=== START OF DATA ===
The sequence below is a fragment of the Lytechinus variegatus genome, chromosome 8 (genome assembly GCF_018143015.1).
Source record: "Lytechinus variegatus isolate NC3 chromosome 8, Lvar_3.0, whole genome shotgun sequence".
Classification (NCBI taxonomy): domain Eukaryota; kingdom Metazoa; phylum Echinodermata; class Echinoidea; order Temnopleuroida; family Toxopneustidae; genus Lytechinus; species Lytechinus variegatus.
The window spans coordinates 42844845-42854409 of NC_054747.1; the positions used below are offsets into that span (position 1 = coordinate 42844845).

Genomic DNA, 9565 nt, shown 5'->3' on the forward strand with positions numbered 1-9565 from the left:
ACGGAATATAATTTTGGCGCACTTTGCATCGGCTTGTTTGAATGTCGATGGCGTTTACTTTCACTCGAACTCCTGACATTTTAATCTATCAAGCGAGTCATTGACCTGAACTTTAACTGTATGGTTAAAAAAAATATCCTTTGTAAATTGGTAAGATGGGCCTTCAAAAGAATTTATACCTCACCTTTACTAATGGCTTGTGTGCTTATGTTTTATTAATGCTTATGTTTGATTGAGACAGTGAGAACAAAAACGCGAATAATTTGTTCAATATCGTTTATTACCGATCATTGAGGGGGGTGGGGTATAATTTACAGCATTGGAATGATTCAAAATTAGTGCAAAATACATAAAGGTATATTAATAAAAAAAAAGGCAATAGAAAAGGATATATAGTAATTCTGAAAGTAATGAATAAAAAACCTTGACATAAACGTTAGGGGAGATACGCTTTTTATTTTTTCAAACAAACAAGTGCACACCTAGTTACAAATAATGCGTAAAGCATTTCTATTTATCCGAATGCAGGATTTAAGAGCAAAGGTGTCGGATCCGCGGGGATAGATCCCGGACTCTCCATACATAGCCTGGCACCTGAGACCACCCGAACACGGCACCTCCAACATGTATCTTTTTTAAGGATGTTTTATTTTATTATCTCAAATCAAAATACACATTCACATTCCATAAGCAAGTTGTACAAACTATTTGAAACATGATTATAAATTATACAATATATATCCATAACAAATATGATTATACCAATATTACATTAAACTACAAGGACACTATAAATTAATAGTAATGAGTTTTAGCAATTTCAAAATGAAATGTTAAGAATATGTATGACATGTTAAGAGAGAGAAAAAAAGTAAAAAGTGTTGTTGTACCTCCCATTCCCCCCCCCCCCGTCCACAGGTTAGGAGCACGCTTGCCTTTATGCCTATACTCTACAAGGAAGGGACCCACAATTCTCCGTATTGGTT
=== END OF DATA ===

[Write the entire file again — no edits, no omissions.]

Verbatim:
The sequence below is a fragment of the Lytechinus variegatus genome, chromosome 8 (genome assembly GCF_018143015.1).
Source record: "Lytechinus variegatus isolate NC3 chromosome 8, Lvar_3.0, whole genome shotgun sequence".
Classification (NCBI taxonomy): domain Eukaryota; kingdom Metazoa; phylum Echinodermata; class Echinoidea; order Temnopleuroida; family Toxopneustidae; genus Lytechinus; species Lytechinus variegatus.
The window spans coordinates 42844845-42854409 of NC_054747.1; the positions used below are offsets into that span (position 1 = coordinate 42844845).

Genomic DNA, 9565 nt, shown 5'->3' on the forward strand with positions numbered 1-9565 from the left:
ACGGAATATAATTTTGGCGCACTTTGCATCGGCTTGTTTGAATGTCGATGGCGTTTACTTTCACTCGAACTCCTGACATTTTAATCTATCAAGCGAGTCATTGACCTGAACTTTAACTGTATGGTTAAAAAAAATATCCTTTGTAAATTGGTAAGATGGGCCTTCAAAAGAATTTATACCTCACCTTTACTAATGGCTTGTGTGCTTATGTTTTATTAATGCTTATGTTTGATTGAGACAGTGAGAACAAAAACGCGAATAATTTGTTCAATATCGTTTATTACCGATCATTGAGGGGGGTGGGGTATAATTTACAGCATTGGAATGATTCAAAATTAGTGCAAAATACATAAAGGTATATTAATAAAAAAAAAGGCAATAGAAAAGGATATATAGTAATTCTGAAAGTAATGAATAAAAAACCTTGACATAAACGTTAGGGGAGATACGCTTTTTATTTTTTCAAACAAACAAGTGCACACCTAGTTACAAATAATGCGTAAAGCATTTCTATTTATCCGAATGCAGGATTTAAGAGCAAAGGTGTCGGATCCGCGGGGATAGATCCCGGACTCTCCATACATAGCCTGGCACCTGAGACCACCCGAACACGGCACCTCCAACATGTATCTTTTTTAAGGATGTTTTATTTTATTATCTCAAATCAAAATACACATTCACATTCCATAAGCAAGTTGTACAAACTATTTGAAACATGATTATAAATTATACAATATATATCCATAACAAATATGATTATACCAATATTACATTAAACTACAAGGACACTATAAATTAATAGTAATGAGTTTTAGCAATTTCAAAATGAAATGTTAAGAATATGTATGACATGTTAAGAGAGAGAAAAAAAGTAAAAAGTGTTGTTGTACCTCCCATTCCCCCCCCCCCCGTCCACAGGTTAGGAGCACGCTTGCCTTTATGCCTATACTCTACAAGGAAGGGACCCACAATTCTCCGTATTGGTT